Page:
My affinity for macarons began when I was sixteen. One biteand I was in love. It was like heaven had descended in my mouth—the crackle of the crisp shell, the chewiness of the macaron cookie, held together with the richest, deepest caramel buttercream.
I’ve travelled far and wide in search of delicious macarons. Like croissants, they are of the impossibly-difficult-to-make-at-home variety. I’ve heard the horror stories: the lumps, the oil stains, the flat cookies.
French pastries and desserts, in my opinion, are best enjoyed over a cup of coffee with a friend, sitting on the patio of a bustling bakery in a quaint neighbourhood on a beautiful spring day. That was what I thought, anyways, until I actually tried making macarons at home.
I had avoided the inevitable for as long as possible. I had tried to stop making custards and crème brulee and other egg yolk based desserts. I had eaten rather flavourless egg white omelettes. I had used up leftover egg whites to make Swiss meringue buttercream.
But then then it happened. A couple Fridays ago, my younger brother attempted to make a custard for a chocolate ice cream base. I came home later to Kyle dejectedly standing over the stove, stirring an unsalvageable curdled chocolate custard.
“We can still use it, right?” he asked hopefully, as if the ice cream machine could turn the lumpy mixture into a light, smooth ice cream. I shook my head and told him that I would take care of throwing out the curdled custard if he would separate some more eggs to make a new one. With ten egg whites in my fridge, I knew it was time to attempt the infamous macaron.
My first tray of macarons ended up spreading and cracking, but surprisingly, my second tray of macarons, which had rested an additional twenty minutes on the counter, came out rather well. In the end, I was able to produce eight decent-looking macarons. Beginner’s luck, perhaps...?
Click below for the recipe.
I would definitely recommend reading the following websites about macarons. They were extremely informative and helpful.
Basic French Meringue Macaron Batter
- 200 grams powdered sugar
- 110 grams almonds, ground
- seeds of ½ vanilla bean
- 100g egg whites (about 3 medium eggs)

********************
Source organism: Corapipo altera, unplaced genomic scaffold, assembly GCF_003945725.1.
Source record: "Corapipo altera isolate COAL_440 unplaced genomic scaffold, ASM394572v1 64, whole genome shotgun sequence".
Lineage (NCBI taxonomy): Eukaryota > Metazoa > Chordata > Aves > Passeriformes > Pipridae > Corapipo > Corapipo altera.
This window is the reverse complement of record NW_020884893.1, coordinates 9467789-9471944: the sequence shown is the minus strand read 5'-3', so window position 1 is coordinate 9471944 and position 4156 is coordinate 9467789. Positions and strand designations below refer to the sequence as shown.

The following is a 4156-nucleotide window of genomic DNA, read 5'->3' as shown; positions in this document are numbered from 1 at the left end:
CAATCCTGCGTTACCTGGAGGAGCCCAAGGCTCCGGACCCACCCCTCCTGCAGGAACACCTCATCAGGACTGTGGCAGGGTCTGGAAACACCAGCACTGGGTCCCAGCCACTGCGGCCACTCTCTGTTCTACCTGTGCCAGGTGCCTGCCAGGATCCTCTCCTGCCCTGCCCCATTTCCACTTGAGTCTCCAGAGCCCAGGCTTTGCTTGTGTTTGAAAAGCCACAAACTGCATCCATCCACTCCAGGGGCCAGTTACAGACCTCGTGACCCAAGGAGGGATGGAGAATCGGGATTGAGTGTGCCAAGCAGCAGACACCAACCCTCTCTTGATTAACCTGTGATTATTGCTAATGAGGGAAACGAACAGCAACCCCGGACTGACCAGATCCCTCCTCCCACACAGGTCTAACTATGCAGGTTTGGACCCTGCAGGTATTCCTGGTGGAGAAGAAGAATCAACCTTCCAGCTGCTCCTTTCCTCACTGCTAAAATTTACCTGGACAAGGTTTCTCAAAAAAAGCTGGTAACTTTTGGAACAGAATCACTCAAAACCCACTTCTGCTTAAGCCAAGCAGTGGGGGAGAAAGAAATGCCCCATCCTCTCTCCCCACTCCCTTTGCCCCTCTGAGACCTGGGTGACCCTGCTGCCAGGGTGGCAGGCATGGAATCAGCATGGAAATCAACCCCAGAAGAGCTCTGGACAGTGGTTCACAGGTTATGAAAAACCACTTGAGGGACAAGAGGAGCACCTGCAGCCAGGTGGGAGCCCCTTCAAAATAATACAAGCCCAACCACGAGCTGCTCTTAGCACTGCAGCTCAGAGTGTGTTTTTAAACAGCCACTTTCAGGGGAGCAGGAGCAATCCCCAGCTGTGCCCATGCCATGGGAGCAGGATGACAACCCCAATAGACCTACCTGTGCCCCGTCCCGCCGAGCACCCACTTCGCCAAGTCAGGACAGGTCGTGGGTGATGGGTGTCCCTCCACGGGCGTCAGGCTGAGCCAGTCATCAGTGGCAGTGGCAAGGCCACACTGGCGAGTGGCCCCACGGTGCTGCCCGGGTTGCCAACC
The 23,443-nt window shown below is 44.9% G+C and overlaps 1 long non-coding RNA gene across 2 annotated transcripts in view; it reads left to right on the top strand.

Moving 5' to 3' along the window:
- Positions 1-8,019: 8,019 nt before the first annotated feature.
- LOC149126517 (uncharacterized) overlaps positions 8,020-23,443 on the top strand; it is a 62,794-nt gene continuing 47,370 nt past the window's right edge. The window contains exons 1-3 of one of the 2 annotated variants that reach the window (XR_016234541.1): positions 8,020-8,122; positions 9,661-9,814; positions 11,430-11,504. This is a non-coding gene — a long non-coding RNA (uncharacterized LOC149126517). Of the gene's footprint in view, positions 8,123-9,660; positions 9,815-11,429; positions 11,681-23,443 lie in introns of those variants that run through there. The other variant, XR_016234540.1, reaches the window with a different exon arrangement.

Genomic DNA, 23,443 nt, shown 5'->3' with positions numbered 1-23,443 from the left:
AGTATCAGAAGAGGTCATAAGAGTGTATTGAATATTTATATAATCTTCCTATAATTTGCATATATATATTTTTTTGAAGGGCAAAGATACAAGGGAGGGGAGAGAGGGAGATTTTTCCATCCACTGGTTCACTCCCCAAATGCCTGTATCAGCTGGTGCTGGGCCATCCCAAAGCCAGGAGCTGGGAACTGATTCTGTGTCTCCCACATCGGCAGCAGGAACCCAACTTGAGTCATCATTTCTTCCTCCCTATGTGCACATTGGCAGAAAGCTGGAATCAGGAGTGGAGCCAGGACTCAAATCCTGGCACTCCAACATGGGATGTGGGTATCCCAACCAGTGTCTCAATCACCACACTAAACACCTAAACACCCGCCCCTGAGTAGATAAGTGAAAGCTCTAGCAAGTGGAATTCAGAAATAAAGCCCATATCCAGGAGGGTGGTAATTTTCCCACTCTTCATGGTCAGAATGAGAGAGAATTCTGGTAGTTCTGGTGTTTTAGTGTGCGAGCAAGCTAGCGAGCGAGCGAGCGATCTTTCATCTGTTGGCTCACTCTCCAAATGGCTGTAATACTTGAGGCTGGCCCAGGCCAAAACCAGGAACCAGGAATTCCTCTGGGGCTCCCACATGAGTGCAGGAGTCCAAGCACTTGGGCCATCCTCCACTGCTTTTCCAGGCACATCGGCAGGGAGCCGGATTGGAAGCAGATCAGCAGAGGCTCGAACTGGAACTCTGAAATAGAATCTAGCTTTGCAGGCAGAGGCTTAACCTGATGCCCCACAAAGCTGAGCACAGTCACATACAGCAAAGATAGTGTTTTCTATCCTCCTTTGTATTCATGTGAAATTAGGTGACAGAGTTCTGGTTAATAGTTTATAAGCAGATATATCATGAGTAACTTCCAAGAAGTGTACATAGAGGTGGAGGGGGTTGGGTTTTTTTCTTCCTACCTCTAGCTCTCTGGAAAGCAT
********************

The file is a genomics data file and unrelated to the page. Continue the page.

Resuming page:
- 25 grams granulated sugar
Line two baking sheets with parchment paper. Combine the almonds, powdered sugar, and vanilla beans in a food processor until combined. Alternatively, sift the ingredients together into a bowl.
In a stand mixer, fitted with the whisk attachment, whip the egg whites and granulated sugar to stiff peaks. Add then almond and sugar mixture to the meringue.
Give quick strokes at first to break up the dry ingredients and then slow down; the whole process should not take more than 50 strokes. Test a small amount on a plate: if the tops flatten after 10 seconds, then the meringue is ready.
Fill a pastry bag fitted with a half-inch plain tip and pipe small rounds (1.5 inches in diameter) onto the baking sheets. Let the macarons sit out for an hour to harden their shells a bit. Preheat the oven to 280 to 300F. Bake for 15-18 minutes. Let cool completely before filling.
- I added ½ teaspoon cinnamon, ¼ teaspoon clove, ¼ teaspoon dried ginger, and freshly grated nutmeg to the sugar-almond mixture for spiced macarons.
- I tried counting how many strokes it took me to mix all the ingredients together, but I lost count. Honestly, it’s not about how many strokes; it’s about the consistency of the batter. I tested my batter on a plate and once it flattened, I assumed it to be ready.
- I popped my first tray of macarons into the oven after only 20 minutes on the counter and the cookies ended up cracking (which means I overmixed, I think). My second tray, which rested for a good 40 minutes, came out really nicely.
Pumpkin Brown Butter Cream Cheese Buttercream
- 2 ounces cream cheese, at room temperature
- ¼ cup of unsalted butter, at room temperature
- ½ cup powdered sugar, sifted
- ½ teaspoon vanilla extract
- 2 tablespoons pumpkin puree
Place 2 tablespoons of butter in a small saucepan. Cook over low heat, swirling the pan occasionally, until the butter is brown and has a rich, nutty aroma. Pour into a heatproof bowl and let cool completely. Chill until firm.
In the bowl of a stand mixer, combine the remaining 2 tablespoons of butter and the brown butter. Add the cream cheese and beat until smooth. Add the powdered sugar and beat for a couple minutes until fluffy. Add the pumpkin puree and whip to combine. Use immediately, or store in an airtight container in the refrigerator.